Toward an Inclusive Recovery

Toward an Inclusive Recovery
Rachel Vilsack
November 20, 2020
2020-14
https://doi.org/10.29338/wc2020-14

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While no one could have anticipated the depth and breadth of the impact of the COVID-19 pandemic on the economy, the structural inequities magnified across public health, employment, and access to critical resources are all too familiar for many Americans. The crisis threatened lives—including an unequal burden of illness and death among Blacks, indigenous people, and people of color—and the livelihoods of our communities. The temporary shuttering of businesses caused record numbers of unemployed Americans to seek emergency support to pay their bills and feed their families. No industry was immune. Some sectors, ranging from health care to transportation to grocery stores, were deemed essential, as frontline workers provided the goods and services that kept the country functioning during a pandemic. Workers of color—particularly Black and Latinx workers—were overrepresented in frontline jobs and held a disproportionate share of jobs in sectors where telework was not possible. Some of the jobs lost or furloughed due to the pandemic will simply not come back, as small businesses struggle to remain afloat and the outlook on how long it will take businesses to return to normal grows more uncertain.

Skills and reemployment policies as well as public investment in job creation are a critical part of our response to the largest economic downturn in the past century. It will be necessary to ensure employment opportunities for workers most affected by the health crisis and its economic impact: people of color, those without a high school diploma, and those individuals who were already disconnected from work or school prior to the downturn. And that must be done in an inclusive way that recognizes the structural racism that has held back the full participation and success of Black, Latinx, Native American, and other workers of color in education and training programs and long-term economic prosperity.

In early September, National Skills Coalition released Skills for an Inclusive Economic Recovery: A Call for Action, Equity, and Accountability to respond to the current moment. Getting to an inclusive economic recovery will require, in part, better data and transparency on who benefits in economic recovery policies. It will also entail working toward shared accountability among organizations and leaders in Washington, DC, to do what is right for U.S. workers, businesses, and communities.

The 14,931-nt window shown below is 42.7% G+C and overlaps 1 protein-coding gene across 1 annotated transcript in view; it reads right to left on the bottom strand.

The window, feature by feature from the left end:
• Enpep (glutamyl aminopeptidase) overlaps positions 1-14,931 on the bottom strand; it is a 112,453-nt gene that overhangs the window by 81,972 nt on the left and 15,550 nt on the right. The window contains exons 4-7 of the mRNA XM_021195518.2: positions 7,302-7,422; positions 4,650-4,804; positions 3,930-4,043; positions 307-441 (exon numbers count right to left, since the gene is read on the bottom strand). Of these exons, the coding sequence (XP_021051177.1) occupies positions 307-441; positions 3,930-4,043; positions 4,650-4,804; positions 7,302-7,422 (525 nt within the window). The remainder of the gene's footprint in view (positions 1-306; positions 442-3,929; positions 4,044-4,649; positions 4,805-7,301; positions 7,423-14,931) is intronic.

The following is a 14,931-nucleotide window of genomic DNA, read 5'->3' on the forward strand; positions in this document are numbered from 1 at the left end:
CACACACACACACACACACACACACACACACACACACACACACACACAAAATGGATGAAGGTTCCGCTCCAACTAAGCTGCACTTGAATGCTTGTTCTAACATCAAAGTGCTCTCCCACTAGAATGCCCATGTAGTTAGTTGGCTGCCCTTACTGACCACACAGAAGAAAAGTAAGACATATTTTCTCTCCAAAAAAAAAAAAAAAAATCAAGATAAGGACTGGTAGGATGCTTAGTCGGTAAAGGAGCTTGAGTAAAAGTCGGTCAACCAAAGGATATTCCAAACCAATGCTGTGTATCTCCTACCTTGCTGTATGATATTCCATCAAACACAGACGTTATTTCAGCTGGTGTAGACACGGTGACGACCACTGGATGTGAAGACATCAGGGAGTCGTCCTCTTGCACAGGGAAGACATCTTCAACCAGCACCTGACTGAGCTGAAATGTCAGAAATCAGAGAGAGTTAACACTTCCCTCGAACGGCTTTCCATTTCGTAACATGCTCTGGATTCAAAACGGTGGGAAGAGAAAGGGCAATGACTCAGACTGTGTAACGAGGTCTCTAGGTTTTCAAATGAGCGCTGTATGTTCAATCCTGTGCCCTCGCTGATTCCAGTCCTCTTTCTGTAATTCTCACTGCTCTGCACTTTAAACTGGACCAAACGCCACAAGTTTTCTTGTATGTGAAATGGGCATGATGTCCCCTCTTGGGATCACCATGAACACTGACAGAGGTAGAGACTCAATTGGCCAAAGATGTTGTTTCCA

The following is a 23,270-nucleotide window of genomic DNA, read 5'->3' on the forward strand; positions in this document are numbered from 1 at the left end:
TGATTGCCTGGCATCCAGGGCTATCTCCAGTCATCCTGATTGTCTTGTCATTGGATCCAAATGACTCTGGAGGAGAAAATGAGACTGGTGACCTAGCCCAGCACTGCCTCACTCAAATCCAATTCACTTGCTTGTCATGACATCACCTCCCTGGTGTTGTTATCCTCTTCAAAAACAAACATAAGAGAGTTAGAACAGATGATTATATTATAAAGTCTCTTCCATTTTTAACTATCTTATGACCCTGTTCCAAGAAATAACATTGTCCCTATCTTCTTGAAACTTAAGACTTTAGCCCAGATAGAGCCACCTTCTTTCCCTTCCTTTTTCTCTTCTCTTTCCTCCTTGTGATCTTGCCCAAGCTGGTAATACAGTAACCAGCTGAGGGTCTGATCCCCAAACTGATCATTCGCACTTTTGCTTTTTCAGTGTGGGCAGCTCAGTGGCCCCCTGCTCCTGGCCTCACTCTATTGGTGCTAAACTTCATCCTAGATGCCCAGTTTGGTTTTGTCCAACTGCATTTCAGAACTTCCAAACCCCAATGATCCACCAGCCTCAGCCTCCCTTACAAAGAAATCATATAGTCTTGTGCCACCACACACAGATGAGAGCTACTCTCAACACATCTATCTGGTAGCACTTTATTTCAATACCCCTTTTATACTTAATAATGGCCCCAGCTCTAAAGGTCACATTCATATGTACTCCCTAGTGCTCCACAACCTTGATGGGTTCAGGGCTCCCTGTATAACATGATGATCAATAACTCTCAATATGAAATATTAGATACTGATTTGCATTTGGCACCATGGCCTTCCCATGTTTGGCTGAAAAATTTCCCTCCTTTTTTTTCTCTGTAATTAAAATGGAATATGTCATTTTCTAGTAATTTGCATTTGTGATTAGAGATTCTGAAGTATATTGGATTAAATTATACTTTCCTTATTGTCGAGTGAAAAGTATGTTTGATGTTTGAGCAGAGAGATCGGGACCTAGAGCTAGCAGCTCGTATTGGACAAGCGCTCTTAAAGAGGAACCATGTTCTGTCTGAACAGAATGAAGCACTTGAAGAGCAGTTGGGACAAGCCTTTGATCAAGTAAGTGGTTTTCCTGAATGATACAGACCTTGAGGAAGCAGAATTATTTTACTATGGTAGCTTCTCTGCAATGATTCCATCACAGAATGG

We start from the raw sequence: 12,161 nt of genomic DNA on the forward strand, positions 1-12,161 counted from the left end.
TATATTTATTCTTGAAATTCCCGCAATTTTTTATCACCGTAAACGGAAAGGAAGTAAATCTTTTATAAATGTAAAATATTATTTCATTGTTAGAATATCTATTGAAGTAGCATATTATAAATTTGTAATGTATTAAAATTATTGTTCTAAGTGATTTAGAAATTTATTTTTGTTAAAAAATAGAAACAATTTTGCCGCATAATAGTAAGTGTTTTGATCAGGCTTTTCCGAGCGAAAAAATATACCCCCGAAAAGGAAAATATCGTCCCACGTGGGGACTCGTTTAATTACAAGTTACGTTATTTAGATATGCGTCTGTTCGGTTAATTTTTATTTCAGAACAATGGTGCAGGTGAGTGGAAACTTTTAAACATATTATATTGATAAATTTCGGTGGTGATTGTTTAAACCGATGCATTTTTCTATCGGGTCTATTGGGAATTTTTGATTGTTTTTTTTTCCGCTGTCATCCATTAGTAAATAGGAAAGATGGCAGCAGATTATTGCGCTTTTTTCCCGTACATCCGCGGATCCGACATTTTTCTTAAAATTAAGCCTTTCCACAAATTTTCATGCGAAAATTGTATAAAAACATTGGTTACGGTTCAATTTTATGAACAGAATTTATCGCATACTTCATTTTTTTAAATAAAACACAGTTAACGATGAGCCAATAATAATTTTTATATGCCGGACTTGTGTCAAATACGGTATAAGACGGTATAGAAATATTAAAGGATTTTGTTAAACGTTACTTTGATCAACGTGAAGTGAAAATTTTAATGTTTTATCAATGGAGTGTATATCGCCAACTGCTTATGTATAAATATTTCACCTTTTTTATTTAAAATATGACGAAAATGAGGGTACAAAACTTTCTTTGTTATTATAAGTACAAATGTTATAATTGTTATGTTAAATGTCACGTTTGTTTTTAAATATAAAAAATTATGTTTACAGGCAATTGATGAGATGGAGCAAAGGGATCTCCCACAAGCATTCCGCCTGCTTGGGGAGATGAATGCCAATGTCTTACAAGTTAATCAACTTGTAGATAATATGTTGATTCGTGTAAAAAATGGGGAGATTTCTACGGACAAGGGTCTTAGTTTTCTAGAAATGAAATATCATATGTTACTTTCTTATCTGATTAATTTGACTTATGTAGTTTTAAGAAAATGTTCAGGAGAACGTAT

Telling the story of an inclusive economic recovery requires better public data
Well-designed stimulus programs can jump-start job creation and economic growth. Successful recovery policies that lead to a more equitable and prosperous future do not fall to a single agency or funding stream. Rather, it is a collective of coordinated actions and funding that include data collection, public reporting, and accountability.

Here is what policymakers need to address in every skills policy.

Disaggregate data by key groups of workers affected by the recession
Direct or indirect stimulus investments designed to support retraining, job creation, or job retention—including new investments in infrastructure and public health initiatives—must require that participation and economic outcomes be disaggregated by race, ethnicity, English language proficiency, gender, and age. The pandemic reinforced the long-standing inequities and structural barriers faced by workers of color, and it disproportionately affected low-wage workers, women, older workers, immigrant workers, and adults without a college degree.

Our economic recovery will be successful only if those most affected fully participate in and benefit from the economy's expansion and restructuring in the years to come. However, the recovery will be inclusive only if the existing structural barriers of discrimination, inequalities, or lack of opportunities exacerbated by the pandemic get addressed in skills policies so that there are reduced disparities in the labor market outcomes for those individuals most affected.

To maintain progress toward closing equity gaps, systems must be capable of tracking programs by demographic characteristics. Education and workforce outcomes should be broken out by population subgroups, and the data need to be used actively to address disparate outcomes when they become apparent. An inclusive economic recovery requires that data disaggregation be embedded in education and skills policies aimed at helping displaced workers and adult learners.

Report meaningful economic outcomes data
Good skills policies for adult workers who lost their jobs during the pandemic should have clear and measurable economic gains that advance career pathways, build wealth, and expand the well-being of workers. With state budget shortfalls projected to be worse than in the Great Recession, federal and state stimulus investments must support the reskilling needs of displaced workers and adult learners. Unemployment rates for adult workers age 25 and over without a college degree remain high, and nearly one in three workers lacks digital skills, which threaten to impede their ability for career advancement in an increasingly technological world. Displaced workers need access to retraining opportunities for skilled, good jobs in new and growing industries.